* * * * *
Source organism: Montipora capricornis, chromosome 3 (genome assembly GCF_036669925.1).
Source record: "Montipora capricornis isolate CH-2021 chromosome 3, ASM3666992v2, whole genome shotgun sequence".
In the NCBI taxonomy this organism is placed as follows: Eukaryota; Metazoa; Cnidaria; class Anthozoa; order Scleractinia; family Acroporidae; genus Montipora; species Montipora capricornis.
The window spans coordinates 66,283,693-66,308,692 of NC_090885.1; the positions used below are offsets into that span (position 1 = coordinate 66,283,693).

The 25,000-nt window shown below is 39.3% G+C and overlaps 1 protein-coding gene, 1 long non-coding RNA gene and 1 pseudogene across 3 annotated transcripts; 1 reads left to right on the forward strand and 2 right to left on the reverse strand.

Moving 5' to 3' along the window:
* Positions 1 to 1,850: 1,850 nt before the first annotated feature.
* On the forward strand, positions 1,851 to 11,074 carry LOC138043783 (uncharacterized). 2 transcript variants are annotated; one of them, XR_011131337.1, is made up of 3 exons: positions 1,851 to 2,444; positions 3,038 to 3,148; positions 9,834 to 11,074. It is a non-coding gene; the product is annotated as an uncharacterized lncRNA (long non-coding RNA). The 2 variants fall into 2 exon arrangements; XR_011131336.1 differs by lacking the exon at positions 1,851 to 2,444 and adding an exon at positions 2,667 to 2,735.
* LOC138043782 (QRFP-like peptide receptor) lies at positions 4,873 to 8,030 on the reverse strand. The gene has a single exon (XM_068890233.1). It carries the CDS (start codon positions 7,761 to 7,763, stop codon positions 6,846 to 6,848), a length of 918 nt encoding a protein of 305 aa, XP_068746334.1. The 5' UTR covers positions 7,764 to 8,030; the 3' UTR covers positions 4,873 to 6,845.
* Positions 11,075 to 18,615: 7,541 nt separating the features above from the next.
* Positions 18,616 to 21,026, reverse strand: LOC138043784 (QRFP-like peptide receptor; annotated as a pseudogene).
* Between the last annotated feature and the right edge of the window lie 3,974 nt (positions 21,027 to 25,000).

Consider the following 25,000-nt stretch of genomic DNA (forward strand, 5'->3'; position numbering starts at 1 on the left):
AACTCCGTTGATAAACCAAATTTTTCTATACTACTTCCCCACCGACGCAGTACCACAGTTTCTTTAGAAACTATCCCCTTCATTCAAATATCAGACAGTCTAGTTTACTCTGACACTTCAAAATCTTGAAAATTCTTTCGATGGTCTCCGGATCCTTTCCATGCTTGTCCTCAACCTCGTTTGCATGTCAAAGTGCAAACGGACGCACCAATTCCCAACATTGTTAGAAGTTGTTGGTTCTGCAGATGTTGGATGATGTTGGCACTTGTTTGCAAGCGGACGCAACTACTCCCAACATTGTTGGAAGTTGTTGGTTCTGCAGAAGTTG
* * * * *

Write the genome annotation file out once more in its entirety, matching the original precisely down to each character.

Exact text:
Source organism: Montipora capricornis, chromosome 3 (genome assembly GCF_036669925.1).
Source record: "Montipora capricornis isolate CH-2021 chromosome 3, ASM3666992v2, whole genome shotgun sequence".
In the NCBI taxonomy this organism is placed as follows: Eukaryota; Metazoa; Cnidaria; class Anthozoa; order Scleractinia; family Acroporidae; genus Montipora; species Montipora capricornis.
The window spans coordinates 66,283,693-66,308,692 of NC_090885.1; the positions used below are offsets into that span (position 1 = coordinate 66,283,693).

The 25,000-nt window shown below is 39.3% G+C and overlaps 1 protein-coding gene, 1 long non-coding RNA gene and 1 pseudogene across 3 annotated transcripts; 1 reads left to right on the forward strand and 2 right to left on the reverse strand.

Moving 5' to 3' along the window:
* Positions 1 to 1,850: 1,850 nt before the first annotated feature.
* On the forward strand, positions 1,851 to 11,074 carry LOC138043783 (uncharacterized). 2 transcript variants are annotated; one of them, XR_011131337.1, is made up of 3 exons: positions 1,851 to 2,444; positions 3,038 to 3,148; positions 9,834 to 11,074. It is a non-coding gene; the product is annotated as an uncharacterized lncRNA (long non-coding RNA). The 2 variants fall into 2 exon arrangements; XR_011131336.1 differs by lacking the exon at positions 1,851 to 2,444 and adding an exon at positions 2,667 to 2,735.
* LOC138043782 (QRFP-like peptide receptor) lies at positions 4,873 to 8,030 on the reverse strand. The gene has a single exon (XM_068890233.1). It carries the CDS (start codon positions 7,761 to 7,763, stop codon positions 6,846 to 6,848), a length of 918 nt encoding a protein of 305 aa, XP_068746334.1. The 5' UTR covers positions 7,764 to 8,030; the 3' UTR covers positions 4,873 to 6,845.
* Positions 11,075 to 18,615: 7,541 nt separating the features above from the next.
* Positions 18,616 to 21,026, reverse strand: LOC138043784 (QRFP-like peptide receptor; annotated as a pseudogene).
* Between the last annotated feature and the right edge of the window lie 3,974 nt (positions 21,027 to 25,000).

Consider the following 25,000-nt stretch of genomic DNA (forward strand, 5'->3'; position numbering starts at 1 on the left):
AACTCCGTTGATAAACCAAATTTTTCTATACTACTTCCCCACCGACGCAGTACCACAGTTTCTTTAGAAACTATCCCCTTCATTCAAATATCAGACAGTCTAGTTTACTCTGACACTTCAAAATCTTGAAAATTCTTTCGATGGTCTCCGGATCCTTTCCATGCTTGTCCTCAACCTCGTTTGCATGTCAAAGTGCAAACGGACGCACCAATTCCCAACATTGTTAGAAGTTGTTGGTTCTGCAGATGTTGGATGATGTTGGCACTTGTTTGCAAGCGGACGCAACTACTCCCAACATTGTTGGAAGTTGTTGGTTCTGCAGAAGTTG